Just seeking to encourage the body and not limit our hope for progress in this life. God Bless. TW

  2. To clarify my point about whether you are contradicting the idea of killing off deeds of the flesh, your post states at paragraph iii:
    “He will empower you to mortify sinful desires and crucify covetousness.”

    If the power is coming from God, why must we presume it will take such a long period of time? He can be quite the fast worker via his omnipotence and omniscience.

    On the other hand, if my volition has anything to do with it, why should I choose to grow slowly? If all I need do is surrender, submit and practice someone’s ideas of a spiritual discipline to make myself available to let God unilaterally change me, then why does He not get on with it at break neck speed? If, once I submit, it’s all Him, what’s the hold up?

    If we look at guys like Jonah, we see that a stiff necked guy can’t be changed quickly, lest his stiff neck be snapped off. The problem is he is not seeking his growth; in fact, he is running from it, not submitting.

    But if you look at guys like Job, you see that they’ve been proactively getting their act together in cooperation with God all their life. Job, in particular, is quite the mature believer by the time God sicks Satan on Him in the book of Job.

    Nevertheless, instead of submitting to God in response to this affliction, Job became angry and defiant toward the Lord. He felt God was treating him unjustly, because he believed he was righteous before God.

    Folks that claim God should not allow affliction on them because they are so ‘righteous’ don’t grow very quickly. It doesn’t matter that God agreed Job was righteous and that he did not sin until God afflicted him. For the self-righteousness that demanded God treat him a certain way was an iniquity lurking under the surface of Job’s righteous actions, in his heart.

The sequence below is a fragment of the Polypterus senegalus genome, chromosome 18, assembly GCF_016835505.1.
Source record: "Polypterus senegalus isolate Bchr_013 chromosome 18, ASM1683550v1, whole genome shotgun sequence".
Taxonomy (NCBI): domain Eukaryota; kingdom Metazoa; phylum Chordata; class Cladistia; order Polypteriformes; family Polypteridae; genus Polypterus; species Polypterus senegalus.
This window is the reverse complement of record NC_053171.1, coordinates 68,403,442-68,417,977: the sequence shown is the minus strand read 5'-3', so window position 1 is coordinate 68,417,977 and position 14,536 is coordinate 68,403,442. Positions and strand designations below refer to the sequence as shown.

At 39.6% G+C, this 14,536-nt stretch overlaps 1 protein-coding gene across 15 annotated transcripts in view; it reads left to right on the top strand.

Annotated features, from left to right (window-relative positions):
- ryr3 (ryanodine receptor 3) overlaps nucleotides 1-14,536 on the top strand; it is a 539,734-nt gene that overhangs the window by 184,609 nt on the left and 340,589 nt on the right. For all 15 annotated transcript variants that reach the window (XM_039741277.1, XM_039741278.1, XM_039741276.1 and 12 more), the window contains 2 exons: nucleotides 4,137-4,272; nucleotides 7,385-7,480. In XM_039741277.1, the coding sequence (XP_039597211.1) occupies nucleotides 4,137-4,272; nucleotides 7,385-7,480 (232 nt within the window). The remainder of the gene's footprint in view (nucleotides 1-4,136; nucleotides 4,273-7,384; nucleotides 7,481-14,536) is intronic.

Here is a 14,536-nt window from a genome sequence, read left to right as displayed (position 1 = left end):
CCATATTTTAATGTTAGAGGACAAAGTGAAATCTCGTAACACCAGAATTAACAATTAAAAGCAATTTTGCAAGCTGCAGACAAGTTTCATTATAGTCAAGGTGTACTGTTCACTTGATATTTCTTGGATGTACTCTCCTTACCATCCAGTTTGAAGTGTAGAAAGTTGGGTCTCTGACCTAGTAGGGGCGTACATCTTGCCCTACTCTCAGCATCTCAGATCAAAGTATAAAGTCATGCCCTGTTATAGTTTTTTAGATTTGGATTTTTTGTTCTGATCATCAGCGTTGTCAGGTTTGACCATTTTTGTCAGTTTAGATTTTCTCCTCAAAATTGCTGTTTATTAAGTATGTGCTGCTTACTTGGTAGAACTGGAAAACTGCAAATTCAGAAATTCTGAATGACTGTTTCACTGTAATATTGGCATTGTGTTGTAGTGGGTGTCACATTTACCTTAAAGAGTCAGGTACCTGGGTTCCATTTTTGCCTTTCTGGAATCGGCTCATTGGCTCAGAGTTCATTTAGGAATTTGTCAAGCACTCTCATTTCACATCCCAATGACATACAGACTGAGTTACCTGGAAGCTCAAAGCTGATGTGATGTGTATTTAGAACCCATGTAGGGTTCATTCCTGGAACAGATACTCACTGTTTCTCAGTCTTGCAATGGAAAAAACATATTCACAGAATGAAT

Because Job had not proactively rooted that out of himself by the Spirit, God used Satan to discipline him, to bring him to see his own iniquity and repent of it. Finally, Job said, “Therefore I despise myself and repent in dust and ashes.” Job 42:6.

    So, if your post material is only meant to apply to stiff necked people, then I agree heartily with you.

    But as to Christians who desire the Lord and desire to be like Jesus, who seek the Lord in their sanctification, pretending there is a cosmic law of slow cooking is an unnecessary discouragement.

    Once we become aware of our iniquity, it does not take long to repent, unless we are stiff necked toward the Lord. If our sin is that we hold something to be more important than obeying our God, and for that reason refuse to repent, then we must first seek His help to remove that idolotrous thing from our heart.

    In any case, for those who zealously desire to become like Christ, the idea that of necessity it takes a long, long time to be sanctified is without basis and without Biblical warrant. In fact, that assertion is incoherent with the Romans 8:13 principle that “by the Spirit” we are to be “putting to death the deeds of the body”. Look how fast Job grew, once he stopped fighting God, acknowledged his sin and repented in dust and ashes.

    What would happen if we learned to seek full repentance the moment we became conscious of our inquity? Would we more resemble Jonah or Job?

    My post, how long does it take to grow, discusses some of the reasons folks tend to think sanctification must take so long. But there is not question that the number one reason they think that is that they have not grown quickly themselves, because they don’t know how.

    Thank you for the opportunities to comment. TW

Leave a Reply

Fill in your details below or click an icon to log in:

WordPress.com Logo

You are commenting using your WordPress.com account. Log Out /  Change )

Twitter picture

You are commenting using your Twitter account. Log Out /  Change )

Facebook photo

You are commenting using your Facebook account. Log Out /  Change )

Connecting to %s